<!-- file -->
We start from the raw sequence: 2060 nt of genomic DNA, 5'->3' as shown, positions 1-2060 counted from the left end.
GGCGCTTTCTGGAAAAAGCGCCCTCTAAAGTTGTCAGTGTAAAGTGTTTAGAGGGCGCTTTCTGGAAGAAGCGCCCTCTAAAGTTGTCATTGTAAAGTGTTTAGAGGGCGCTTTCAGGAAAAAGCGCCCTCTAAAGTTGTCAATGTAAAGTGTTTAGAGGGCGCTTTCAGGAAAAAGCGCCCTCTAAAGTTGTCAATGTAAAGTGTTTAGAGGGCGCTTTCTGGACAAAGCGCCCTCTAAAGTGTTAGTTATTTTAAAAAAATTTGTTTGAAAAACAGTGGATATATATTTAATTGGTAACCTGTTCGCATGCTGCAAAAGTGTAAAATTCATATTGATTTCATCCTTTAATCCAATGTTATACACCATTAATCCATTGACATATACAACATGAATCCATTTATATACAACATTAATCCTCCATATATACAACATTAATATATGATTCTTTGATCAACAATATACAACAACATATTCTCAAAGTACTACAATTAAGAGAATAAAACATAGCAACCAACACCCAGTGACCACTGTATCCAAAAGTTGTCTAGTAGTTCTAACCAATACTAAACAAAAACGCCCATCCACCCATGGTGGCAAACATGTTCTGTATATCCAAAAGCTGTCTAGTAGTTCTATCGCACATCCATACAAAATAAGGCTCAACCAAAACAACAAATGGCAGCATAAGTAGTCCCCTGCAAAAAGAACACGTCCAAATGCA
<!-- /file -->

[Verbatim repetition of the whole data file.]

We start from the raw sequence: 2060 nt of genomic DNA, 5'->3' as shown, positions 1-2060 counted from the left end.
GGCGCTTTCTGGAAAAAGCGCCCTCTAAAGTTGTCAGTGTAAAGTGTTTAGAGGGCGCTTTCTGGAAGAAGCGCCCTCTAAAGTTGTCATTGTAAAGTGTTTAGAGGGCGCTTTCAGGAAAAAGCGCCCTCTAAAGTTGTCAATGTAAAGTGTTTAGAGGGCGCTTTCAGGAAAAAGCGCCCTCTAAAGTTGTCAATGTAAAGTGTTTAGAGGGCGCTTTCTGGACAAAGCGCCCTCTAAAGTGTTAGTTATTTTAAAAAAATTTGTTTGAAAAACAGTGGATATATATTTAATTGGTAACCTGTTCGCATGCTGCAAAAGTGTAAAATTCATATTGATTTCATCCTTTAATCCAATGTTATACACCATTAATCCATTGACATATACAACATGAATCCATTTATATACAACATTAATCCTCCATATATACAACATTAATATATGATTCTTTGATCAACAATATACAACAACATATTCTCAAAGTACTACAATTAAGAGAATAAAACATAGCAACCAACACCCAGTGACCACTGTATCCAAAAGTTGTCTAGTAGTTCTAACCAATACTAAACAAAAACGCCCATCCACCCATGGTGGCAAACATGTTCTGTATATCCAAAAGCTGTCTAGTAGTTCTATCGCACATCCATACAAAATAAGGCTCAACCAAAACAACAAATGGCAGCATAAGTAGTCCCCTGCAAAAAGAACACGTCCAAATGCA